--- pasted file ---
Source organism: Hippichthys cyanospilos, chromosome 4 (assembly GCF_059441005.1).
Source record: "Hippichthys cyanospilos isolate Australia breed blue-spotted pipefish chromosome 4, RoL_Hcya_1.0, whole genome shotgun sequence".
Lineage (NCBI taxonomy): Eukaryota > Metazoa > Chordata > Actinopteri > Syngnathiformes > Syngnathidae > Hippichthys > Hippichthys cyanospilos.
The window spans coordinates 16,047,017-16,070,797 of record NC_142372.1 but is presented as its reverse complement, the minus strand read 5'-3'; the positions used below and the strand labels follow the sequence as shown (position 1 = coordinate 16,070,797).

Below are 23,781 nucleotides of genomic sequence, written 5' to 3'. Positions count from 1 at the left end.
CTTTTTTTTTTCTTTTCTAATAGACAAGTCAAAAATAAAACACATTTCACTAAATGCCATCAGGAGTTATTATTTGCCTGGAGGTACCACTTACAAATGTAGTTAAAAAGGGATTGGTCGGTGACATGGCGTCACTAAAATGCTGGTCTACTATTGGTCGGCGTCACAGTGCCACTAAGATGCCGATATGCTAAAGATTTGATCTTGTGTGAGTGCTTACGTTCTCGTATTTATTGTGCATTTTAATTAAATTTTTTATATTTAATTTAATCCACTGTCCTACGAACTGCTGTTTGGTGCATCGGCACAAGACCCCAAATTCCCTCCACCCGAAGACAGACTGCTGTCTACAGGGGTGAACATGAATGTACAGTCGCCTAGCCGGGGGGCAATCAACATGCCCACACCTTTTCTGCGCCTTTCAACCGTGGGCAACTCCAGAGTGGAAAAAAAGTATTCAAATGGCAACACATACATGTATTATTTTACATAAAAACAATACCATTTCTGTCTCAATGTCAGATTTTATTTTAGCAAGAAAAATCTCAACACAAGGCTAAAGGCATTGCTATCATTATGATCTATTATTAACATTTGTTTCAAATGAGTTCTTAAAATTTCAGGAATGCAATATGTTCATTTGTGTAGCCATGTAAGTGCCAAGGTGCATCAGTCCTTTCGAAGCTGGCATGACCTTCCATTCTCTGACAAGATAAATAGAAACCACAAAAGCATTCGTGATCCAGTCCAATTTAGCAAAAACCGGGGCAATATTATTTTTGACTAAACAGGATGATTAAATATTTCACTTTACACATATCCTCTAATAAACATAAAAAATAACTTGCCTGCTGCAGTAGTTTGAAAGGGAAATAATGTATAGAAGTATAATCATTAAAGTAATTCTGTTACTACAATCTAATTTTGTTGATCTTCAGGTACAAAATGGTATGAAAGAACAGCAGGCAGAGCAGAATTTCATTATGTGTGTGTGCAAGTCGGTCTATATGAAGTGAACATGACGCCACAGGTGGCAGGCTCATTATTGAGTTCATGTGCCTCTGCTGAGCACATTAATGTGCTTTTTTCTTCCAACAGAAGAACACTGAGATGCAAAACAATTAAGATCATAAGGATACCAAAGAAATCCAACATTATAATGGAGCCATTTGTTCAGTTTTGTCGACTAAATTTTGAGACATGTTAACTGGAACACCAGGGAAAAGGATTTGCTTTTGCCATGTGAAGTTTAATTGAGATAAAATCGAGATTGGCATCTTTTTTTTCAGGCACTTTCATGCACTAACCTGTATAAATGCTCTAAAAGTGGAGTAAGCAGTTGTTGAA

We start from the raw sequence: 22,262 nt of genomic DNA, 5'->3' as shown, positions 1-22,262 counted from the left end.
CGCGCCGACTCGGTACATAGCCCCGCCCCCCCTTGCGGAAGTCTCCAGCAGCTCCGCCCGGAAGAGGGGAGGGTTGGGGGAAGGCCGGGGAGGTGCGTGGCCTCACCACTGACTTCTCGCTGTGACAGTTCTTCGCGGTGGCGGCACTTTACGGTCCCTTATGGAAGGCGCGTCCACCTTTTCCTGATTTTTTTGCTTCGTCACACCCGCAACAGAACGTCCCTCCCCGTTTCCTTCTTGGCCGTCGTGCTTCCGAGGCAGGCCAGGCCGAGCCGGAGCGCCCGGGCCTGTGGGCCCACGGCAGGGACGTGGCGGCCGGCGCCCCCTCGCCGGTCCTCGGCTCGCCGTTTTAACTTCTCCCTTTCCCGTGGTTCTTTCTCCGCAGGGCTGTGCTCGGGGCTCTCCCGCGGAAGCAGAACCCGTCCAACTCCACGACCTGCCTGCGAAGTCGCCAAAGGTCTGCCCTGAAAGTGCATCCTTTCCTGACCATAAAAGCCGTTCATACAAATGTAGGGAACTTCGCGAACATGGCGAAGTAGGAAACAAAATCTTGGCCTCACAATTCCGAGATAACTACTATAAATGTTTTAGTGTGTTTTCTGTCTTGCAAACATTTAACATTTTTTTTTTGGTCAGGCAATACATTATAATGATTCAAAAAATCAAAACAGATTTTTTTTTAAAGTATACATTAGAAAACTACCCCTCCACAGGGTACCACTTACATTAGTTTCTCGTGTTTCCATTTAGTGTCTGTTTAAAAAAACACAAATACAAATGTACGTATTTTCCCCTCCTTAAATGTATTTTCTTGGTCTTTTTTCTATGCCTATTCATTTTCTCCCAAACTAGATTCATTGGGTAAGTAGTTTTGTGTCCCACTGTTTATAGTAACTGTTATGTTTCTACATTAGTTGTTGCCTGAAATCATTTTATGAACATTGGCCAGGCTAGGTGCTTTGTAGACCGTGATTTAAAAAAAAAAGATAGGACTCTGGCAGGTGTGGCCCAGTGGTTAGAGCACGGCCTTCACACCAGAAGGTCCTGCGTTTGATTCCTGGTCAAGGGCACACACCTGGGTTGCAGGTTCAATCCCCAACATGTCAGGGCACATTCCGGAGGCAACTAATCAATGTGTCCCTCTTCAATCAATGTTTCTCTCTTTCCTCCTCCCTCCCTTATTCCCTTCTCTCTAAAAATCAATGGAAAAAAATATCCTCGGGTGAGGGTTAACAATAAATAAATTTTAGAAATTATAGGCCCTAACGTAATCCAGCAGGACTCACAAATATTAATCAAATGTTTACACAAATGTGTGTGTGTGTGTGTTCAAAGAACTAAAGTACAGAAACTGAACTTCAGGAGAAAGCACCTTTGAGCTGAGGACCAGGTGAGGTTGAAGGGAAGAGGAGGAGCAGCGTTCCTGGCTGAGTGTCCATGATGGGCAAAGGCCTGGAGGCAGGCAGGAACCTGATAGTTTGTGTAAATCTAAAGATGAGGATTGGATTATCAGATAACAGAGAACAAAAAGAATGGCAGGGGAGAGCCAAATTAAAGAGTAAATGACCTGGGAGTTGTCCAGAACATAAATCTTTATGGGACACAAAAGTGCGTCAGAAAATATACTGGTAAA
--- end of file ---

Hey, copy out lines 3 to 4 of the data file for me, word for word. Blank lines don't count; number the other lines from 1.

Lineage (NCBI taxonomy): Eukaryota > Metazoa > Chordata > Actinopteri > Syngnathiformes > Syngnathidae > Hippichthys > Hippichthys cyanospilos.
The window spans coordinates 16,047,017-16,070,797 of record NC_142372.1 but is presented as its reverse complement, the minus strand read 5'-3'; the positions used below and the strand labels follow the sequence as shown (position 1 = coordinate 16,070,797).